Rule 76: No excuses, play like a champion
For as long as I can remember, every time that I have seen a dramatic game come down to a questionable call by an official, there is always an immediate uproar by fans, players, coaches, and media members alike going to such extremes as calling for said official's head. And, after every time that I've seen this, I always find myself thinking about how petty it is that people can not accept the bottom line that their team did not rise to the occasion, and that they have to blame their team's under-achievements on the refs that, for the most part, did their job and did it pretty damn well. Fortunately for me, the majority of my life has not had a team in a situation like this.
That is, until last night.
With approximately 5 seconds left in game 3 of the NBA finals, the Cavaliers were down three points to San Antonio, and were inbounding the ball at mid-court. Everybody in attendance, everybody watching on TV, everybody in black jerseys, and everybody in white jerseys knew what was coming. Mr. 23 himself, LeBron James, had a chance to be the hero again. The shot was coming, and the Spurs had a foul to give. I mean, it is a logical move, right? With such little time on the clock, a foul would force LeBron to make one free throw, miss his next, rely on someone to get an offensive rebound, and put the ball in the hoop. Bruce Bowen thought the same thing, and when LeBron got that inbound pass, he went straight for the foul. LeBron, seeing this, picked the ball up and began his shooting motion while Bowen fouled, fully expecting to head to the line with a chance to tie the game. But there was a problem for our supposed hero. After jacking up that wild three, there was nothing but the cheers of the crowd, the clinging of the ball against the rim, and the sound of chaos as the outcome of the game died in the hands of a scuffle for the rebound. There was no shrill blow of the whistle, and there were no free throws. The game -- and essentially the Cavaliers' championship hopes -- over.
But you know what? This loss isn't the officials' fault. The foul may have been in plain sight, and it may have been a blown call, but no team that misses as many opportunities in one game (much less an NBA Finals game) as the Cavaliers did last night should expect to win. That missed three pointer can be argued, but what about the other 15 missed three point field goals? Or the fact that San Antonio shot 52.6% from beyond the arc? For such a defensive struggle, you would think that somebody, anybody would stick a hand in Bruce Bowen's face.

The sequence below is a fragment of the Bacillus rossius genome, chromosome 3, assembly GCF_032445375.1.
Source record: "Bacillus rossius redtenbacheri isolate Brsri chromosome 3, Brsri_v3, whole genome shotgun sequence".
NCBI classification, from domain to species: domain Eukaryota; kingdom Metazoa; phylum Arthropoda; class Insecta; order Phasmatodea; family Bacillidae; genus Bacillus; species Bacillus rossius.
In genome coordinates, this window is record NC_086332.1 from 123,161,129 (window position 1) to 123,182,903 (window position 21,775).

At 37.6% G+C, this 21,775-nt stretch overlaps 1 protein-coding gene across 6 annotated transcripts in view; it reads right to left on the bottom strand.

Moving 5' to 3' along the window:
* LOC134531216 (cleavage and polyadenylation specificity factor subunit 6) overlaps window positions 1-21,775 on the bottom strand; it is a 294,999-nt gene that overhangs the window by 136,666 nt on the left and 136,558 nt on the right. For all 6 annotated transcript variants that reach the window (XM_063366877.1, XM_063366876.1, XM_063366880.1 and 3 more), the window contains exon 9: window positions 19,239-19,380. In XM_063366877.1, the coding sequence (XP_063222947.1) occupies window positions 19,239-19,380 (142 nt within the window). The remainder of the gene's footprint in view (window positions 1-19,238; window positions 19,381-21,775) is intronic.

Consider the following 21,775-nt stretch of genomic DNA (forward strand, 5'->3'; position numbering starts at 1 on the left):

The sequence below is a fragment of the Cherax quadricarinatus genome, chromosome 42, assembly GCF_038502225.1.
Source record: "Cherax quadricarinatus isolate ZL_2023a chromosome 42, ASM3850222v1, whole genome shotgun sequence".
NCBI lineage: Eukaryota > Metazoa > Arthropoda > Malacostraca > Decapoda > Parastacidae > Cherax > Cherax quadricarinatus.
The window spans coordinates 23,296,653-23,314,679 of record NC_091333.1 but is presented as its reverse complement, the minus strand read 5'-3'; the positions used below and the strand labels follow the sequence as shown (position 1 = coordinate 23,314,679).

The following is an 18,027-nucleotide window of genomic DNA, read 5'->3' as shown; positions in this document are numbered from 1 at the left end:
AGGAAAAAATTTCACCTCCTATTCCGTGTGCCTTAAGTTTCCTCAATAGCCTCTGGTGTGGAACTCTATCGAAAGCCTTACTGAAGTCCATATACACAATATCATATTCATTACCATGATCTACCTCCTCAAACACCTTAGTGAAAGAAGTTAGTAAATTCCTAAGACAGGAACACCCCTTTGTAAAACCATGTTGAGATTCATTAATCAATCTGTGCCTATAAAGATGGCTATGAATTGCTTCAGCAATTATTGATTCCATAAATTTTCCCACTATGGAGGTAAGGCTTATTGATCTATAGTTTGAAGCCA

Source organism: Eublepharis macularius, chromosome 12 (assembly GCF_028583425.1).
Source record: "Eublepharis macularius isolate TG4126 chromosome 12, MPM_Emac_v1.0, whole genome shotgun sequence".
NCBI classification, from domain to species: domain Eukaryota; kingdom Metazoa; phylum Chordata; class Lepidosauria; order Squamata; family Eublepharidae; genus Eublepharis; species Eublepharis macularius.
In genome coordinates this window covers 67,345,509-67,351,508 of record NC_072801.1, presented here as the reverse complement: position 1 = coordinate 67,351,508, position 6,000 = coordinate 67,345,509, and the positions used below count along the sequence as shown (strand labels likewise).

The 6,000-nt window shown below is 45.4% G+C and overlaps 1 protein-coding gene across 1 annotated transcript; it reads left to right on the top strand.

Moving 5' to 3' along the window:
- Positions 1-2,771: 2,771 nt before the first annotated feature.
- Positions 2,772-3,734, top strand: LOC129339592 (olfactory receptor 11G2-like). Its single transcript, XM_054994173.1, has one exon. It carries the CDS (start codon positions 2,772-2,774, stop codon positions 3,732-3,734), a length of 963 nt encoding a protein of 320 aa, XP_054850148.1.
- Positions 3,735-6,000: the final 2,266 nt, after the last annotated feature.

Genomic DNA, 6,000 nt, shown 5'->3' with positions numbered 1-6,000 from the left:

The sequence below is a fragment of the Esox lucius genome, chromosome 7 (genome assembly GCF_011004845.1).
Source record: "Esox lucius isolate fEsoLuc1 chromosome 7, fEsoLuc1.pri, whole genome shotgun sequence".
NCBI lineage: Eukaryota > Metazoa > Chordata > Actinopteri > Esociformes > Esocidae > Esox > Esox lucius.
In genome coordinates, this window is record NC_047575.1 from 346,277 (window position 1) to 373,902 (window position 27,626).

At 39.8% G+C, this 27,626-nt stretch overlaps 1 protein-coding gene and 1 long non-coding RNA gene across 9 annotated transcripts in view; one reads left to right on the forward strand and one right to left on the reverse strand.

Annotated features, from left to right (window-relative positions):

This isn't meant to take anything away from the Spurs, however. Parker's jump shot was in rare form, and nobody could have seen Bruce Bowen coming. Of course, the Spurs D was yet again tenacious. This post isn't meant to be a shot at the Spurs, but rather a call to the Cavaliers to -- at least once in this series -- play like they deserve to be here. That's why I titled this post with the famous Wedding Crasher's line "Rule 76: No Excuses, Play Like a Champion." Anybody can blame an outcome on the officiating, that's easy to do. Any team in the NBA can do that. In fact, it's essentially the standard of professional basketball these days. But the Cavaliers are the Eastern Conference champions, and to be on this big of a stage and continue to make excuses puts them on the same level as all the teams sitting at home right now. I'm not asking that this team come back and win the championship, because that's a lost cause at this point. The Spurs have it in the bag and every one knows it. However, what I know that this team is capable of, is turning back into that old Cavalier team that we saw just a couple weeks ago. You know, that team that took an entire city on it's back, and despite being in an 0-2 hole to a much more experienced team, kept their heads on their shoulders and played like a group of professionals that gave a full and complete effort for four straight games? In that series against Detroit, one team displayed the utmost maturity as the other one self-destructed before our eyes. Had you told anyone before this season that the latter would be the Pistons, you would be mocked and laughed at. After that series, I was never more proud to say that I was a fan of that team. Not even when the Buckeyes won the championship in 2002, or when Troy Smith won the Heisman trophy last year.
This series may be a lost cause, but it's never too late to rekindle your pride. I just hope that the Cavs realize that between now and Thursday.